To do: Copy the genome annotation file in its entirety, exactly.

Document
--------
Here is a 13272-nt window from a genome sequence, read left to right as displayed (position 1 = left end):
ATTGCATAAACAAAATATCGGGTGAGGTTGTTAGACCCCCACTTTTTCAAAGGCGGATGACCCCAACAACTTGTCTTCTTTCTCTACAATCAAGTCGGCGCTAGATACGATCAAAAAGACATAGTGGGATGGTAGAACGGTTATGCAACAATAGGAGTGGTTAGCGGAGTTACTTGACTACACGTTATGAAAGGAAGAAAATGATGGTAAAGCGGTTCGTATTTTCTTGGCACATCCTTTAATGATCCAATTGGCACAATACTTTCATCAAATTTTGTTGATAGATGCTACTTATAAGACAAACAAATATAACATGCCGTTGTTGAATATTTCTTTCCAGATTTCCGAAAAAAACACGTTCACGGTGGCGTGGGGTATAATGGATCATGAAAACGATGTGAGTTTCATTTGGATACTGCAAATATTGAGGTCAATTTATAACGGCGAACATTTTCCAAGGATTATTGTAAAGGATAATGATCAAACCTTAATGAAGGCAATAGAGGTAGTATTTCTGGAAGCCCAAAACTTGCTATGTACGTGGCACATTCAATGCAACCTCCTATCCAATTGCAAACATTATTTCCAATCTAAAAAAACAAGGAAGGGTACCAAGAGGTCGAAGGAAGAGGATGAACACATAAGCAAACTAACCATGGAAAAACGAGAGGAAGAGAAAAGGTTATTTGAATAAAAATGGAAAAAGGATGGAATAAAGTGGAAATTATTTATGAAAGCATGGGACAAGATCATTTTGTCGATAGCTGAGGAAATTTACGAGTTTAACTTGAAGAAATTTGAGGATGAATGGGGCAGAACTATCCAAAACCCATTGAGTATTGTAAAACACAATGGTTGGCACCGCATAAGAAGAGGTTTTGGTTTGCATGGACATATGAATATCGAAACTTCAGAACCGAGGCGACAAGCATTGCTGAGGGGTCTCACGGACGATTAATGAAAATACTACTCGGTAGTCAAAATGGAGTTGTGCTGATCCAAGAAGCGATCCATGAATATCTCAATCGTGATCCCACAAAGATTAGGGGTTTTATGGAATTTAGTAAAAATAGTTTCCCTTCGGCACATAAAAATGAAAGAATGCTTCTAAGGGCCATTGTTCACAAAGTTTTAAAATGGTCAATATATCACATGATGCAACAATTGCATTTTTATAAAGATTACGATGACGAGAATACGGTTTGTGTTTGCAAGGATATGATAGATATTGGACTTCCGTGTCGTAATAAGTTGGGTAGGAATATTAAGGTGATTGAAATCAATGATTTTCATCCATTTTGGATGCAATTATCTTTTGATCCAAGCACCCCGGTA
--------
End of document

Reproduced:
Here is a 13272-nt window from a genome sequence, read left to right as displayed (position 1 = left end):
ATTGCATAAACAAAATATCGGGTGAGGTTGTTAGACCCCCACTTTTTCAAAGGCGGATGACCCCAACAACTTGTCTTCTTTCTCTACAATCAAGTCGGCGCTAGATACGATCAAAAAGACATAGTGGGATGGTAGAACGGTTATGCAACAATAGGAGTGGTTAGCGGAGTTACTTGACTACACGTTATGAAAGGAAGAAAATGATGGTAAAGCGGTTCGTATTTTCTTGGCACATCCTTTAATGATCCAATTGGCACAATACTTTCATCAAATTTTGTTGATAGATGCTACTTATAAGACAAACAAATATAACATGCCGTTGTTGAATATTTCTTTCCAGATTTCCGAAAAAAACACGTTCACGGTGGCGTGGGGTATAATGGATCATGAAAACGATGTGAGTTTCATTTGGATACTGCAAATATTGAGGTCAATTTATAACGGCGAACATTTTCCAAGGATTATTGTAAAGGATAATGATCAAACCTTAATGAAGGCAATAGAGGTAGTATTTCTGGAAGCCCAAAACTTGCTATGTACGTGGCACATTCAATGCAACCTCCTATCCAATTGCAAACATTATTTCCAATCTAAAAAAACAAGGAAGGGTACCAAGAGGTCGAAGGAAGAGGATGAACACATAAGCAAACTAACCATGGAAAAACGAGAGGAAGAGAAAAGGTTATTTGAATAAAAATGGAAAAAGGATGGAATAAAGTGGAAATTATTTATGAAAGCATGGGACAAGATCATTTTGTCGATAGCTGAGGAAATTTACGAGTTTAACTTGAAGAAATTTGAGGATGAATGGGGCAGAACTATCCAAAACCCATTGAGTATTGTAAAACACAATGGTTGGCACCGCATAAGAAGAGGTTTTGGTTTGCATGGACATATGAATATCGAAACTTCAGAACCGAGGCGACAAGCATTGCTGAGGGGTCTCACGGACGATTAATGAAAATACTACTCGGTAGTCAAAATGGAGTTGTGCTGATCCAAGAAGCGATCCATGAATATCTCAATCGTGATCCCACAAAGATTAGGGGTTTTATGGAATTTAGTAAAAATAGTTTCCCTTCGGCACATAAAAATGAAAGAATGCTTCTAAGGGCCATTGTTCACAAAGTTTTAAAATGGTCAATATATCACATGATGCAACAATTGCATTTTTATAAAGATTACGATGACGAGAATACGGTTTGTGTTTGCAAGGATATGATAGATATTGGACTTCCGTGTCGTAATAAGTTGGGTAGGAATATTAAGGTGATTGAAATCAATGATTTTCATCCATTTTGGATGCAATTATCTTTTGATCCAAGCACCCCGGTA